By Kyle Aristophere T. Atienza, Reporter
UNSTABLE government policies such as the last-minute decision to postpone the relaxation of quarantine curbs in Metro Manila is likely to further dampen business and consumer confidence, business leaders and economists said on Wednesday.
The government on Tuesday evening abruptly reversed an earlier plan to shift to a general community quarantine with alert levels in Metro Manila starting Sept. 8. Instead, a modified enhanced community quarantine was extended to Sept. 15.
“There is a huge financial cost on business enterprises when plans and preparations are dislocated by the last-minute cancellation or postponement of the anticipated relaxation of the quarantine protocols,” Philippine Chamber of Commerce and Industry Acting President Edgardo G. Lacson said in a Viber message.
He said the last-minute changes in quarantine rules diminished the credibility of the government’s pandemic response and “could be extremely disastrous” in the future.
“Authorities must be prudent in prematurely announcing half-studied policies or policy shifts because it has a tremendous impact on business operations and people’s daily lives,” he said.
The sudden retraction of the granular lockdown policy has only heightened the “mistrust of the private sector in the government’s handling of the pandemic situation,” George T. Barcelona, chairman of the Philippine Exporters Confederation, Inc, said in a Viber message.
Mr. Barcelon said businesses, including small enterprises, were disappointed with the decision because they were already in the process of “preparing workers and supplies.”
“This incident has yet again watered down the trust and competency image of the government,” he said.
The Makati Business Club (MBC) in a statement said it backed the reopening of the economy with “science-backed policies,” noting that many Filipinos are getting frustrated and desperate.
“We welcome strategies like ‘Bakuna Benefits’ and granular lockdowns provided they are adequately supported by contact tracing, quarantine, isolation, hospitalization and testing system that will help avoid recurring surges and broad lockdowns,” it said.
Small, micro and medium enterprises (MSMEs), which account for 99% of registered businesses in the country, are more vulnerable to disruptions because of their limited resources, UnionBank of the Philippines, Inc. Chief Economist Ruben Carlo O. Asuncion said in a Viber message.
“Any COVID-19 policy deemed to be unsure or unstable will be detrimental to economic stakeholders, especially small businesses,” he said.
In a Facebook post, Inchang Mendoza, owner of a Korean barbecue restaurant in the Philippine capital, expressed frustration over the government’s new decision especially since she already made preparations for the restaurant’s reopening.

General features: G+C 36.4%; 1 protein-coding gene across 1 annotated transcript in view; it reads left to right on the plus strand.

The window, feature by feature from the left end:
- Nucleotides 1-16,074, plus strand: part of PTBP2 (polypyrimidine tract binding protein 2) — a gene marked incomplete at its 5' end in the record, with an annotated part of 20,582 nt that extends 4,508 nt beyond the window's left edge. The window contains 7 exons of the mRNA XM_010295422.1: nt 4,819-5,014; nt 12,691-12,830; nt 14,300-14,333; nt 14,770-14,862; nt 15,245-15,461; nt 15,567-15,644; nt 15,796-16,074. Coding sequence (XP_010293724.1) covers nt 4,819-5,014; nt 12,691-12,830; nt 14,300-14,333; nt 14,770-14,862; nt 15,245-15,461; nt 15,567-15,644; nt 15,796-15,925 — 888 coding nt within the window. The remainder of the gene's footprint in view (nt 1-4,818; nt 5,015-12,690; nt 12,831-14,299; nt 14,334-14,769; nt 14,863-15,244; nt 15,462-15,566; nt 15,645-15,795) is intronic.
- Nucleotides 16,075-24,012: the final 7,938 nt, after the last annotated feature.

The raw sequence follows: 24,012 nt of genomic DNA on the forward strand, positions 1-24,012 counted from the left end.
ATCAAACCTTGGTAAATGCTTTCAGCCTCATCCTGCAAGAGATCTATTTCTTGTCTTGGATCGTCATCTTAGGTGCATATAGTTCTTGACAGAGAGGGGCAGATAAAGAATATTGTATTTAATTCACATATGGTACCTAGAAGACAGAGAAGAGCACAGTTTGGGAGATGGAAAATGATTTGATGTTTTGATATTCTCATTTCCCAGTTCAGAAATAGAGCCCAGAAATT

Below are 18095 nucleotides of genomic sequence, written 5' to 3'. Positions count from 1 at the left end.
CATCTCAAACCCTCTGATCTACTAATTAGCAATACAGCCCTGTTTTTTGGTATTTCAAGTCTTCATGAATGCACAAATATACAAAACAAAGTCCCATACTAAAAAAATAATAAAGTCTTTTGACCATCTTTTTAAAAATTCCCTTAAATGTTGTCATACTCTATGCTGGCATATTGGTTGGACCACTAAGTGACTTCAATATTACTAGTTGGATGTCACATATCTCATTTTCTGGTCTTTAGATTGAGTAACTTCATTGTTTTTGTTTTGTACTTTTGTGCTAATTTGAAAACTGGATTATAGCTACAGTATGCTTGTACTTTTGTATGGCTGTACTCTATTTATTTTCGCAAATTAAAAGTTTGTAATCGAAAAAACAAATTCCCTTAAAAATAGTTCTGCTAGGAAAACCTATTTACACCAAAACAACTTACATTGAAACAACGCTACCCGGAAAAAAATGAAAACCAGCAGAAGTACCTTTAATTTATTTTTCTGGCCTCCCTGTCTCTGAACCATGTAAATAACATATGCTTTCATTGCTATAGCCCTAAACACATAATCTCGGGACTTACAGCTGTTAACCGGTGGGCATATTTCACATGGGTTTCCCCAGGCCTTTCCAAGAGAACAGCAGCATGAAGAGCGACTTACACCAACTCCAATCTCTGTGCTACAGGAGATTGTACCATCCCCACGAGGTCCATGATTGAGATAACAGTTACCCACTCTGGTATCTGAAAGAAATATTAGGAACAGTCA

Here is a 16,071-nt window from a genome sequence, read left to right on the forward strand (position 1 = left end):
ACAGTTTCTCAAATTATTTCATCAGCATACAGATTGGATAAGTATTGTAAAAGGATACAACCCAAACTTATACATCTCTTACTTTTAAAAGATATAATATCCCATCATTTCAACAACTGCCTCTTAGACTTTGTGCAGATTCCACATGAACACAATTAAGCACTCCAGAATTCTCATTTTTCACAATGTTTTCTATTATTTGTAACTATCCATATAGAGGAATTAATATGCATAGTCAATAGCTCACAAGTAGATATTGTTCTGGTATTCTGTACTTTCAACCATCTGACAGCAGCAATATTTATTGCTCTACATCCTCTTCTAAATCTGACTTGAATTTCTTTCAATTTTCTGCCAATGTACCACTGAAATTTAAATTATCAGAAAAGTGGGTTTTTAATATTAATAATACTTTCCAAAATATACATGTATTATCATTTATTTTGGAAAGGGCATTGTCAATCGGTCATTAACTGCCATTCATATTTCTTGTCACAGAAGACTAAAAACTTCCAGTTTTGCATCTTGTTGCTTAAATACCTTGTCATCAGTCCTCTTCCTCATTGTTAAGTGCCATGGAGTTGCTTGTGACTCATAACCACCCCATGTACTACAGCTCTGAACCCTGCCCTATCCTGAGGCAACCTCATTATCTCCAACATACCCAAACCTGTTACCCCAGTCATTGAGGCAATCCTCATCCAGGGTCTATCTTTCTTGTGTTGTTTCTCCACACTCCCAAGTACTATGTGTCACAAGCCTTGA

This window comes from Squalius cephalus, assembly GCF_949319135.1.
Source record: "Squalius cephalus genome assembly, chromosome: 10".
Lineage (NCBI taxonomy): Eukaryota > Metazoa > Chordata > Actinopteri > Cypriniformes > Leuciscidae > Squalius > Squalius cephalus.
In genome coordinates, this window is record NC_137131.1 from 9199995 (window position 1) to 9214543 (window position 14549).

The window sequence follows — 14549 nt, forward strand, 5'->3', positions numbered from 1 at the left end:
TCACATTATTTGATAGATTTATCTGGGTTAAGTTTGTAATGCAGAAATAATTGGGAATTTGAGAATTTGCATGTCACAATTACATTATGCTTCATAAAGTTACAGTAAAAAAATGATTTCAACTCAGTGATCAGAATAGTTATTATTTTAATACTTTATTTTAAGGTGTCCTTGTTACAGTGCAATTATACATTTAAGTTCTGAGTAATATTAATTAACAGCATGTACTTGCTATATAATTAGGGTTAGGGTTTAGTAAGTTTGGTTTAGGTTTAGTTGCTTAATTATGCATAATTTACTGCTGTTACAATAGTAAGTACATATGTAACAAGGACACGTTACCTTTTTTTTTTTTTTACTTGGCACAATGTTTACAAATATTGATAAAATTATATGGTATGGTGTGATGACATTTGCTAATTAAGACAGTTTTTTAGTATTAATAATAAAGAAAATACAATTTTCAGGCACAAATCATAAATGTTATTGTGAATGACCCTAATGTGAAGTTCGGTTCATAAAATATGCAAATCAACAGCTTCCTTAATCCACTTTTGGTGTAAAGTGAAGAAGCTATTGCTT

Ms. Mendoza said the meat and poultry products they bought would just go to waste since restaurants are still not be allowed to operate under the modified enhanced lockdown.
The lack of government planning just worsened the situation of small enterprises, which generate 5.38 million jobs in the country, said John Paolo R. Rivera, an economist at the Asian Institute of Management.
“They continue to tread the pandemic to survive and provide employment for their team,” he said in a Viber message. “If the government cannot really provide a significant amount of assistance, the least it can do is be decisive so enterprises do not waste resources.” The National Economic and Development Authority (NEDA) estimated that economic losses averaged P73 billion for every week of a modified enhanced lockdown in Metro Manila. Economic losses are estimated to reach P144 billion for each week of a strict lockdown.
Michael L. Ricafort, chief economist at Rizal Commercial Banking Corp., said the government should hold consultations with small businesses and various sectors before coming up with new pandemic strategies to “avoid unintended inconvenience and losses” and “so necessary preparations and costs are made.”
“More effective decisions are hinged on consultations and feedback from the medical experts and frontliners in terms of assessing the capacity of the healthcare system, as well as the most affected economic industries that need some lead times that entail expenses in view of and on top of the existing economic challenges, among others,” he said in a Viber message.
The Philippine Statistics Authority on Tuesday said jobless Filipinos declined to 3.073 million in July, bringing the unemployment rate to 6.9%. This is lower than the previous month’s 7.7%, which translated to 3.764 million jobless Filipinos.
Economic managers slashed their growth target for the year to 4-5% from 6-7% citing the impact of the lockdowns on recovery.
After growing by 3.7% in the first half, the economy now has to expand by at least 4.3% in the second semester to hit the low-end of the target.